A malaria vaccine would be a significant breakthrough in the fight against the disease, although alternative strategies are recommended by specialists…
In recent years, several nations have successfully eradicated locally transmitted malaria using a variety of methods, including pesticides and efficient medicine treatments. However, it is widely believed that these methods are insufficient to eradicate malaria from sub-Saharan Africa and certain regions of Asia, where it is the most lethal disease.(A Malaria Vaccine , n.d.)
Many organizations have long backed the creation of potential malaria vaccines in an effort to decrease the spread of the disease and eventually eradicate it. Numerous strategies have so far showed promise in laboratory studies and small-scale human trials.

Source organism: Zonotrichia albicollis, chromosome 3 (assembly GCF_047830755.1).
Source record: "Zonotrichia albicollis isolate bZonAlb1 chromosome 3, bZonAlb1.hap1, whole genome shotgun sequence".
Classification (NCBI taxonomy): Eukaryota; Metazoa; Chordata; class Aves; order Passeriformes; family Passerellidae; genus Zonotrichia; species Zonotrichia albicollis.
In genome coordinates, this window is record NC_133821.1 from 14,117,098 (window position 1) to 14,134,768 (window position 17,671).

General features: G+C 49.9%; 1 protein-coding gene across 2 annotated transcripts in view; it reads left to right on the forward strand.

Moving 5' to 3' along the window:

it has been discovered however that unlike the classic examples of diseases that have been eradicated or widely eliminated through vaccines — such as smallpox, polio, and diphtheria — malaria isn’t caused by a virus or bacteria rather, it’s caused by parasitic protozoans — single-cell organisms that have proved to be adept at evading the human body’s immune response.
with such complexity therefore, is a viable vaccine feasible?